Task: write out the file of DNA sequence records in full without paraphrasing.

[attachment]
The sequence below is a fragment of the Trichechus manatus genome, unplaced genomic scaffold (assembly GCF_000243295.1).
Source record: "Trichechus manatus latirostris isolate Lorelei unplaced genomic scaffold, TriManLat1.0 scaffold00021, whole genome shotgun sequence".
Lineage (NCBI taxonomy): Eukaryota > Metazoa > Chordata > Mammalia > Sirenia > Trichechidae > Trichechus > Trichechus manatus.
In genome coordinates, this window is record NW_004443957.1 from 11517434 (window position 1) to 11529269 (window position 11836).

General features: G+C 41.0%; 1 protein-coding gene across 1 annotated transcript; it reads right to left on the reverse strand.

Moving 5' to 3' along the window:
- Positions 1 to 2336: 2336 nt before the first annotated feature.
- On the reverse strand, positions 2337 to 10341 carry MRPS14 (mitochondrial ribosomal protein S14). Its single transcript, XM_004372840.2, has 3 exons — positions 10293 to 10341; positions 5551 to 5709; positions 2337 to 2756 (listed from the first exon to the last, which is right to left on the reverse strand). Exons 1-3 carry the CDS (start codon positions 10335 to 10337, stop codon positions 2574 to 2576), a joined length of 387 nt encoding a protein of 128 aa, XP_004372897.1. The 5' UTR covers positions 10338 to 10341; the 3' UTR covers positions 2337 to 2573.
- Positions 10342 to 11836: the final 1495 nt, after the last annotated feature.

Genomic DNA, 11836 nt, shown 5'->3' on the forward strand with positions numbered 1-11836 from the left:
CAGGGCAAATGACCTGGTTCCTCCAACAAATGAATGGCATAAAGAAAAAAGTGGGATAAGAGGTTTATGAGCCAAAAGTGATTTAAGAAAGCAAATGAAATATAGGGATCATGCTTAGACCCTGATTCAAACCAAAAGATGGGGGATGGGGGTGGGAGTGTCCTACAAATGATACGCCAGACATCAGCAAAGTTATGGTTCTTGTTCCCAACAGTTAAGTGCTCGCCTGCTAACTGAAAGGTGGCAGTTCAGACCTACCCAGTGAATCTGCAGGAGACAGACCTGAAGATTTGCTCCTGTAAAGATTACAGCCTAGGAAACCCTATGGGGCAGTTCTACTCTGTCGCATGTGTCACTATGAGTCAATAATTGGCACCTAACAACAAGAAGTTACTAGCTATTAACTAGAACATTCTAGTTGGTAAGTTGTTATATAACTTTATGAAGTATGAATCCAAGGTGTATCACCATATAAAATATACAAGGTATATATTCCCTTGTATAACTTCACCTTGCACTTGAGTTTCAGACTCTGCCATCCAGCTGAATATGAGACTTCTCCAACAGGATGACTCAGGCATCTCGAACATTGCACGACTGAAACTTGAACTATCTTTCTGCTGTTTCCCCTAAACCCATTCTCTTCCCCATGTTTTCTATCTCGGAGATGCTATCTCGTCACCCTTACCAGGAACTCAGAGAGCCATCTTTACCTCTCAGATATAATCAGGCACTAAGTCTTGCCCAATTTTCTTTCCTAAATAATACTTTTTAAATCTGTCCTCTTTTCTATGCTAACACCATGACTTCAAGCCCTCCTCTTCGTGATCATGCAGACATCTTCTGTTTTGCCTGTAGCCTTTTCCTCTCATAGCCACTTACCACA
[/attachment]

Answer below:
The sequence below is a fragment of the Trichechus manatus genome, unplaced genomic scaffold (assembly GCF_000243295.1).
Source record: "Trichechus manatus latirostris isolate Lorelei unplaced genomic scaffold, TriManLat1.0 scaffold00021, whole genome shotgun sequence".
Lineage (NCBI taxonomy): Eukaryota > Metazoa > Chordata > Mammalia > Sirenia > Trichechidae > Trichechus > Trichechus manatus.
In genome coordinates, this window is record NW_004443957.1 from 11517434 (window position 1) to 11529269 (window position 11836).

General features: G+C 41.0%; 1 protein-coding gene across 1 annotated transcript; it reads right to left on the reverse strand.

Moving 5' to 3' along the window:
- Positions 1 to 2336: 2336 nt before the first annotated feature.
- On the reverse strand, positions 2337 to 10341 carry MRPS14 (mitochondrial ribosomal protein S14). Its single transcript, XM_004372840.2, has 3 exons — positions 10293 to 10341; positions 5551 to 5709; positions 2337 to 2756 (listed from the first exon to the last, which is right to left on the reverse strand). Exons 1-3 carry the CDS (start codon positions 10335 to 10337, stop codon positions 2574 to 2576), a joined length of 387 nt encoding a protein of 128 aa, XP_004372897.1. The 5' UTR covers positions 10338 to 10341; the 3' UTR covers positions 2337 to 2573.
- Positions 10342 to 11836: the final 1495 nt, after the last annotated feature.

Genomic DNA, 11836 nt, shown 5'->3' on the forward strand with positions numbered 1-11836 from the left:
CAGGGCAAATGACCTGGTTCCTCCAACAAATGAATGGCATAAAGAAAAAAGTGGGATAAGAGGTTTATGAGCCAAAAGTGATTTAAGAAAGCAAATGAAATATAGGGATCATGCTTAGACCCTGATTCAAACCAAAAGATGGGGGATGGGGGTGGGAGTGTCCTACAAATGATACGCCAGACATCAGCAAAGTTATGGTTCTTGTTCCCAACAGTTAAGTGCTCGCCTGCTAACTGAAAGGTGGCAGTTCAGACCTACCCAGTGAATCTGCAGGAGACAGACCTGAAGATTTGCTCCTGTAAAGATTACAGCCTAGGAAACCCTATGGGGCAGTTCTACTCTGTCGCATGTGTCACTATGAGTCAATAATTGGCACCTAACAACAAGAAGTTACTAGCTATTAACTAGAACATTCTAGTTGGTAAGTTGTTATATAACTTTATGAAGTATGAATCCAAGGTGTATCACCATATAAAATATACAAGGTATATATTCCCTTGTATAACTTCACCTTGCACTTGAGTTTCAGACTCTGCCATCCAGCTGAATATGAGACTTCTCCAACAGGATGACTCAGGCATCTCGAACATTGCACGACTGAAACTTGAACTATCTTTCTGCTGTTTCCCCTAAACCCATTCTCTTCCCCATGTTTTCTATCTCGGAGATGCTATCTCGTCACCCTTACCAGGAACTCAGAGAGCCATCTTTACCTCTCAGATATAATCAGGCACTAAGTCTTGCCCAATTTTCTTTCCTAAATAATACTTTTTAAATCTGTCCTCTTTTCTATGCTAACACCATGACTTCAAGCCCTCCTCTTCGTGATCATGCAGACATCTTCTGTTTTGCCTGTAGCCTTTTCCTCTCATAGCCACTTACCACA